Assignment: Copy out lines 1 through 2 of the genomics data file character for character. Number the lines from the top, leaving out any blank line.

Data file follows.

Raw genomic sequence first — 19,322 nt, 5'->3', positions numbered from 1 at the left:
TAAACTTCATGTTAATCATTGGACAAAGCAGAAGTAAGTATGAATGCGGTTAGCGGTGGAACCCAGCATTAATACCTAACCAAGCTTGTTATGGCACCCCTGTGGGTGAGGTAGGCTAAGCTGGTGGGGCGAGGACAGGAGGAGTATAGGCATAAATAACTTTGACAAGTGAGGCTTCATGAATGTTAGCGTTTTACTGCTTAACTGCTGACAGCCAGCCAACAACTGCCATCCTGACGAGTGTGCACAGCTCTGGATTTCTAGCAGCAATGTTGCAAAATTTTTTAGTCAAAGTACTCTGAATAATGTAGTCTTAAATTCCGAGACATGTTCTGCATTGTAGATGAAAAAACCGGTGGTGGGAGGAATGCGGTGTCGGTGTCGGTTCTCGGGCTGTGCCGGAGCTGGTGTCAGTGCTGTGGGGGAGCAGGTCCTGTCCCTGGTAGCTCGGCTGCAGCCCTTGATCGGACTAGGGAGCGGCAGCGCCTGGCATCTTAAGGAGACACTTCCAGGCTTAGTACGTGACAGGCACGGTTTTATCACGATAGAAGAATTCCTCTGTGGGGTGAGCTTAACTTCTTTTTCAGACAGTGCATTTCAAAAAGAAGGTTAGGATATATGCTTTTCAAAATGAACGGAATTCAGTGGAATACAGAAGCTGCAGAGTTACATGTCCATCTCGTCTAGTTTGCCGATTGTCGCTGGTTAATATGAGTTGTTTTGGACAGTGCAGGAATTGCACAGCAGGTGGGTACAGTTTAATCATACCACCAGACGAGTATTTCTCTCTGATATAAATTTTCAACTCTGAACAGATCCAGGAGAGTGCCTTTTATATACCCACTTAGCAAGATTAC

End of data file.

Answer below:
Raw genomic sequence first — 19,322 nt, 5'->3', positions numbered from 1 at the left:
TAAACTTCATGTTAATCATTGGACAAAGCAGAAGTAAGTATGAATGCGGTTAGCGGTGGAACCCAGCATTAATACCTAACCAAGCTTGTTATGGCACCCCTGTGGGTGAGGTAGGCTAAGCTGGTGGGGCGAGGACAGGAGGAGTATAGGCATAAATAACTTTGACAAGTGAGGCTTCATGAATGTTAGCGTTTTACTGCTTAACTGCTGACAGCCAGCCAACAACTGCCATCCTGACGAGTGTGCACAGCTCTGGATTTCTAGCAGCAATGTTGCAAAATTTTTTAGTCAAAGTACTCTGAATAATGTAGTCTTAAATTCCGAGACATGTTCTGCATTGTAGATGAAAAAACCGGTGGTGGGAGGAATGCGGTGTCGGTGTCGGTTCTCGGGCTGTGCCGGAGCTGGTGTCAGTGCTGTGGGGGAGCAGGTCCTGTCCCTGGTAGCTCGGCTGCAGCCCTTGATCGGACTAGGGAGCGGCAGCGCCTGGCATCTTAAGGAGACACTTCCAGGCTTAGTACGTGACAGGCACGGTTTTATCACGATAGAAGAATTCCTCTGTGGGGTGAGCTTAACTTCTTTTTCAGACAGTGCATTTCAAAAAGAAGGTTAGGATATATGCTTTTCAAAATGAACGGAATTCAGTGGAATACAGAAGCTGCAGAGTTACATGTCCATCTCGTCTAGTTTGCCGATTGTCGCTGGTTAATATGAGTTGTTTTGGACAGTGCAGGAATTGCACAGCAGGTGGGTACAGTTTAATCATACCACCAGACGAGTATTTCTCTCTGATATAAATTTTCAACTCTGAACAGATCCAGGAGAGTGCCTTTTATATACCCACTTAGCAAGATTAC